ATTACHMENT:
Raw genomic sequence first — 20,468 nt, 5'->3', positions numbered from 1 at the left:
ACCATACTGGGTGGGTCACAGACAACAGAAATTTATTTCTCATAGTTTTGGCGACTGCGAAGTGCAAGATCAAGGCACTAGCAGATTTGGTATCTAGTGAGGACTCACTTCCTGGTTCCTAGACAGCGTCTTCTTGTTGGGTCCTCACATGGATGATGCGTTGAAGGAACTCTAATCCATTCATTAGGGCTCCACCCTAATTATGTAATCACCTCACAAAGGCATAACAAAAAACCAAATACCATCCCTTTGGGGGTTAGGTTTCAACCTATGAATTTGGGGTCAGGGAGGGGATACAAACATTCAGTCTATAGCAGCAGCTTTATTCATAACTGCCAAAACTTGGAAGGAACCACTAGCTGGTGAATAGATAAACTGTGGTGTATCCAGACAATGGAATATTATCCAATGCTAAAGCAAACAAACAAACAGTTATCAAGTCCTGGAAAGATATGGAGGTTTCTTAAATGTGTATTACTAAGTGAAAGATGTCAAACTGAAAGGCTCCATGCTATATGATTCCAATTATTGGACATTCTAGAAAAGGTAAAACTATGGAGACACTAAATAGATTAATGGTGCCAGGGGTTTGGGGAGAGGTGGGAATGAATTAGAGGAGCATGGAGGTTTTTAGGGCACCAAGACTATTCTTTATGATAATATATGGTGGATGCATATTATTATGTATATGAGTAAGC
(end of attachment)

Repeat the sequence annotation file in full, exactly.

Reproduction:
Raw genomic sequence first — 20,468 nt, 5'->3', positions numbered from 1 at the left:
ACCATACTGGGTGGGTCACAGACAACAGAAATTTATTTCTCATAGTTTTGGCGACTGCGAAGTGCAAGATCAAGGCACTAGCAGATTTGGTATCTAGTGAGGACTCACTTCCTGGTTCCTAGACAGCGTCTTCTTGTTGGGTCCTCACATGGATGATGCGTTGAAGGAACTCTAATCCATTCATTAGGGCTCCACCCTAATTATGTAATCACCTCACAAAGGCATAACAAAAAACCAAATACCATCCCTTTGGGGGTTAGGTTTCAACCTATGAATTTGGGGTCAGGGAGGGGATACAAACATTCAGTCTATAGCAGCAGCTTTATTCATAACTGCCAAAACTTGGAAGGAACCACTAGCTGGTGAATAGATAAACTGTGGTGTATCCAGACAATGGAATATTATCCAATGCTAAAGCAAACAAACAAACAGTTATCAAGTCCTGGAAAGATATGGAGGTTTCTTAAATGTGTATTACTAAGTGAAAGATGTCAAACTGAAAGGCTCCATGCTATATGATTCCAATTATTGGACATTCTAGAAAAGGTAAAACTATGGAGACACTAAATAGATTAATGGTGCCAGGGGTTTGGGGAGAGGTGGGAATGAATTAGAGGAGCATGGAGGTTTTTAGGGCACCAAGACTATTCTTTATGATAATATATGGTGGATGCATATTATTATGTATATGAGTAAGC